Plagiarism in the age of instant, digital content

Buzzfeed has fired its “viral politics editor”, Benny Johnson, for numerous (read: forty one so far?) instances of plagiarism. Buzzfeed isn’t some bedroom-based conveyor belt of clickable content, it’s a major site, employing many people, producing original content and sometimes actual journalism.

However, Buzzfeed, as a whole, is an entity existing in an ethical quandary with content creation.

Consider when it reproduced a photographer’s original picture, without his permission; it created an entire article based on another person’s idea, using unimpressive attribution to dismiss plagiarism concerns; it’s used out of context Tweets, without permission, from non-racist satirists alongside racists; it’s entered murky waters (though didn’t do too bad a job), when it published a list of Tweeted replies about rape survivors.

Linking to some of these example, Our Bad Media writes:

Buzzfeed “reporters” have either copied and pasted articles or just lifted individual tweets, photos, or other social media without paying a cent to those actually bringing in the pageviews. It doesn’t appear to be an issue of any concern at the top, either—despite recent reports of new “editorial standards,” editor-in-Chief Ben Smith recently told a tweeter who didn’t like their work being appropriated that they could always just “take it down.”

In 2012, Gawker’s Adrien Chen pointed out another editor doing a poor job of attribution (if at all), to others’ content very few would see.

“Consider the output of BuzzFeed senior editor Matt Stopera. Stopera’s one of BuzzFeed’s most popular editors; he makes regular appearances on Headline News and was the subject of a Businessweek profile, which lauded his ability to assemble massively viral lists at lightning speed. “It suggests somebody has cracked a code,” wrote Businessweek.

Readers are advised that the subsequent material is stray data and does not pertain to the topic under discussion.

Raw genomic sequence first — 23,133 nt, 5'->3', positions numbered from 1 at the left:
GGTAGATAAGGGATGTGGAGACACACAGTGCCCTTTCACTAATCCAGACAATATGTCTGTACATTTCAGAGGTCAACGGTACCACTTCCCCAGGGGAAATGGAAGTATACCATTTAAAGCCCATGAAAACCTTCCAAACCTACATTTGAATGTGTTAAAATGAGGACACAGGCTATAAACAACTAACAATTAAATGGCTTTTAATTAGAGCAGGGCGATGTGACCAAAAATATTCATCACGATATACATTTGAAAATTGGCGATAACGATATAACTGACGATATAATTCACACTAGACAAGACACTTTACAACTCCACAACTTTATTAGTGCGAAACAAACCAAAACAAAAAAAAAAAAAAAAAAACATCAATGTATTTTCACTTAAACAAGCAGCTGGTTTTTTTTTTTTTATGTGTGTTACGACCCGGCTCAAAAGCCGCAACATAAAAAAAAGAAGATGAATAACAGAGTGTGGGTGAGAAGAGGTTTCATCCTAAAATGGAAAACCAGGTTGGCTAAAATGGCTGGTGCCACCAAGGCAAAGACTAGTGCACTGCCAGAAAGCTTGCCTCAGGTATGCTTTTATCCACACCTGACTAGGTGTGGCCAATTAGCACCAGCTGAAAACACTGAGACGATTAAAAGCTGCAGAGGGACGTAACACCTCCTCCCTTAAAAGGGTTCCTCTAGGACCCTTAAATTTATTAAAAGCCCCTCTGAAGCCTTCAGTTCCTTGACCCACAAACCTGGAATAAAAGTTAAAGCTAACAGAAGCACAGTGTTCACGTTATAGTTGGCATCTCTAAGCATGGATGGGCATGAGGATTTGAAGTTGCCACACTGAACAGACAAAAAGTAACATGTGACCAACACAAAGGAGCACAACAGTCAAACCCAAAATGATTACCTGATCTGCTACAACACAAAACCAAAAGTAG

A key part of that code is copying and pasting chunks of text into lists without attribution. For example Stopera’s “13 Things You Probably Didn’t Know About the Movie ‘Clueless” is comprised almost solely of sentences copied from the IMDB trivia page for Clueless, with no sign that they are anything but his own words.”

Chen points out many examples of Stopera’s “code”.

Stopera is still at Buzzfeed, his last post was a day ago.

Back to Johnson: He was not a product of something gone wrong at Buzzfeed, only the brightest example of what the content machine does.

Buzzfeed itself is the product of poor ethics we’re all struggling with. Something as simple of manual Retweeting is deserving of scorn, as Jeb Lund points out. Buzzfeed editors after all are not afraid of participating in digital public shaming, even though their target was a harmless nobody and their own followers numbering more than 100,000 (what could possibly go wrong?).